Corrections Officers and Forensic Security Assistants working in our state facilities play an important role in assuring the safety and well-being of all Michigan citizens.
Conservation officers share many of the duties and receive much of the same training as the Michigan State Police. They also serve as first responders during natural disasters and other life-threatening situations. Motor carrier officers are armed members of the Michigan State Police responsible for commercial vehicle enforcement. They enforce traffic safety laws on commercial vehicles, contribute to homeland security efforts, and respond to emergency situations.
Senate Bills 165, 166, and 167 have been referred to the Senate Labor Committee and are currently awaiting a hearing. Senate Repeals 1931 Abortion Ban
On International Women’s Day, the Michigan Senate Democrats passed much-needed legislation to repeal Michigan’s 1931 statute that criminalizes abortion care and related acts.
The Senate bills passed were:
- Senate Bill 2 (Geiss), which repeals the 1931 ban on contraception and other information about reproductive health (by repealing section 40 of 1931 PA 328);
- Senate Bill 37 (Bayer), which would update the code of criminal procedure;
- Senate Bill 39 (Geiss), which repeals Section 14 of 1931 PA 328 that criminalizes providing an abortion.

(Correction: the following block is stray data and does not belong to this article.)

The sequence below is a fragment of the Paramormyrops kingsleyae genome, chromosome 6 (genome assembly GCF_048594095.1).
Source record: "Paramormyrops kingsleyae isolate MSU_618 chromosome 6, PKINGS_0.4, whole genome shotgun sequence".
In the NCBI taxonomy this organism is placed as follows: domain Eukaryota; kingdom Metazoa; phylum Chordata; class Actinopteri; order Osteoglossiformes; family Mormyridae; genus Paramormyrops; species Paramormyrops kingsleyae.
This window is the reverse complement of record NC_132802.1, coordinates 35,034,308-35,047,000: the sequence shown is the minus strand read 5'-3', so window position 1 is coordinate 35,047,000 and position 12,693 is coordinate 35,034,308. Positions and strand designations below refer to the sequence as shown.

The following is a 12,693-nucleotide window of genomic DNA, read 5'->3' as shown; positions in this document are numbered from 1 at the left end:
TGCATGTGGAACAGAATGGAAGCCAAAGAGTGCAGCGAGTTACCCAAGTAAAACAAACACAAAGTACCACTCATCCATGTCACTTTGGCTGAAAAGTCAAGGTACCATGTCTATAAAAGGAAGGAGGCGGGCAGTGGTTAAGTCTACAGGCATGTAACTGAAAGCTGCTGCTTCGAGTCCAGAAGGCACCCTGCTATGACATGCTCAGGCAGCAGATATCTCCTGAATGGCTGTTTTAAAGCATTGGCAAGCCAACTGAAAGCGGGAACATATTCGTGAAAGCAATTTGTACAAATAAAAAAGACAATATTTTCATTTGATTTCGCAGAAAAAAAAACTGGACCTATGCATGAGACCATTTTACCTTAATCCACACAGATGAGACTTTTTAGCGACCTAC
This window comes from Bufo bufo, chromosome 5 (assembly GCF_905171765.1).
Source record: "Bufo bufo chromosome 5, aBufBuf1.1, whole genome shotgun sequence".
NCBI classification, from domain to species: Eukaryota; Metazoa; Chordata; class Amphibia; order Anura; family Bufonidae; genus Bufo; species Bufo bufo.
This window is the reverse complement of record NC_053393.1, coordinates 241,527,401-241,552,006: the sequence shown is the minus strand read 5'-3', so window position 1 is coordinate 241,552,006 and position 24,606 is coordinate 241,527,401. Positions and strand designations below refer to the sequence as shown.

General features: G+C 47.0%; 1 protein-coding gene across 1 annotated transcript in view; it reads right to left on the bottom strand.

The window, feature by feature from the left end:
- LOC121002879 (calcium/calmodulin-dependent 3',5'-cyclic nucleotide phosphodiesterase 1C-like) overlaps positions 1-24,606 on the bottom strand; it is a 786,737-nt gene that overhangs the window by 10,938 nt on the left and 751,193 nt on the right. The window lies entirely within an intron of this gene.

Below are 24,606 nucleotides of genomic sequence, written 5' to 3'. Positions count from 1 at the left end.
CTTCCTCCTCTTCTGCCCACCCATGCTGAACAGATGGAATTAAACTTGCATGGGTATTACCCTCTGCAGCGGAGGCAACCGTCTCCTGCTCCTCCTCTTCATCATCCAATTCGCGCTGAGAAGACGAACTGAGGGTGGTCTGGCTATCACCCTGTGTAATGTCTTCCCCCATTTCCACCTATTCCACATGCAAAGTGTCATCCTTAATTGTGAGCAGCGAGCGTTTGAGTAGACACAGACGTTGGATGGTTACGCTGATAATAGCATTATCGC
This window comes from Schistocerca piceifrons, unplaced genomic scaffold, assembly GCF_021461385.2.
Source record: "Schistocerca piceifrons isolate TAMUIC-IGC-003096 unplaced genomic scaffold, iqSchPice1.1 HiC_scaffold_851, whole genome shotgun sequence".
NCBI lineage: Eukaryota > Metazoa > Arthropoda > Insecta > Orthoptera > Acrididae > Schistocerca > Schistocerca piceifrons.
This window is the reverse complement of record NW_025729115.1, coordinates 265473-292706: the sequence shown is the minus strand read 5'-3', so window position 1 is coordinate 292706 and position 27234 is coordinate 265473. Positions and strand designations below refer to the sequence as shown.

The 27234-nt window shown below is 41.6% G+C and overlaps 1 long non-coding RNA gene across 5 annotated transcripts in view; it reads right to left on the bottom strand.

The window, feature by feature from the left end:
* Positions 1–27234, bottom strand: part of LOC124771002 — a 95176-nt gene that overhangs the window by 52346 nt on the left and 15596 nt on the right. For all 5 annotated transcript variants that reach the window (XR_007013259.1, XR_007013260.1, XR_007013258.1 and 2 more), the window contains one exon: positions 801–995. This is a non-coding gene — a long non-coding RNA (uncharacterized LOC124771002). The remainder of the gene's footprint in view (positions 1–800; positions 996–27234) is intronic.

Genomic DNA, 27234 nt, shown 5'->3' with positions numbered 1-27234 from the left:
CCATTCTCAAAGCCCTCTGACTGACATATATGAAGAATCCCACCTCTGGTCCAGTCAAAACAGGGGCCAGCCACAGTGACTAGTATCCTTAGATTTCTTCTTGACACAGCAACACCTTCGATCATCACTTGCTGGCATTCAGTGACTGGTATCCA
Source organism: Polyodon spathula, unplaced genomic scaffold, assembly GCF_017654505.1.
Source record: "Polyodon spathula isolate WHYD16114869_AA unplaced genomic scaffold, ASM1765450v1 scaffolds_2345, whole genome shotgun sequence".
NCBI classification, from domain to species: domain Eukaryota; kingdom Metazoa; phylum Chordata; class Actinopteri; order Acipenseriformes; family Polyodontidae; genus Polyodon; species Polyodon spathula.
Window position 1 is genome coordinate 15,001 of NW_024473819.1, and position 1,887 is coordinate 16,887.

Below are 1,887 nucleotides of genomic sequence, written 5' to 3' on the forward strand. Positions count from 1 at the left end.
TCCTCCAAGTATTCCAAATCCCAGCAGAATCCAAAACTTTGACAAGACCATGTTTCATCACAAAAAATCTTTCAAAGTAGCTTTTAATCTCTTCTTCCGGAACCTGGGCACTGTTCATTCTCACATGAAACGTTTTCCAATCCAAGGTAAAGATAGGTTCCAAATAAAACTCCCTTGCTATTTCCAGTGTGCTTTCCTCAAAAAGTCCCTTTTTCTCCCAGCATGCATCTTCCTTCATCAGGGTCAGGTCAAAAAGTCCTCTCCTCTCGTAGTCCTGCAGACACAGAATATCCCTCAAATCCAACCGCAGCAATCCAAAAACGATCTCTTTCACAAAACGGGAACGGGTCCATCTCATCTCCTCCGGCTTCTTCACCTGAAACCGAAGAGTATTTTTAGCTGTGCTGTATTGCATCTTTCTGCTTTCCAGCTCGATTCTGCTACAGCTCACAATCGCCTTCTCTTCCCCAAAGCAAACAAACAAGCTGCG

- Senate Bill 93 (Anthony), which repeals penalties for the sale of drugs or medicine to procure a miscarriage.
Almost 2.5 million Michiganders—56.7 percent of voters—voted last November to create a constitutional right to reproductive freedom and protect women, their bodies and their rights. The most urgent and pertinent part of fulfilling the public’s will on Proposal 3 is repealing the 1931 ban on abortion, without exceptions for rape and incest, and related statutes. When this archaic and dangerous law was passed, women only had the federal right to vote for a little over a decade. With this legislation, we are telling Michigan women and their nurses and doctors that we trust them to make these deeply personal decisions, and we’re doing that by getting rid of this harmful area of the law that says otherwise.
GOV. WHITMER AWARDS $3 MILLION TO HELP UNDER-REPRESENTED YOUTH BUILD BRIGHTER FUTURES IN MICHIGAN
Governor Gretchen Whitmer and the Michigan Department of Labor and Economic Opportunity (LEO) announced the recipients of Young Professionals grants totaling $3 million to provide under-represented young residents with a meaningful introduction to the world of work, including on-site, hybrid and virtual career exploration and preparation activities, jobs skills and earned income.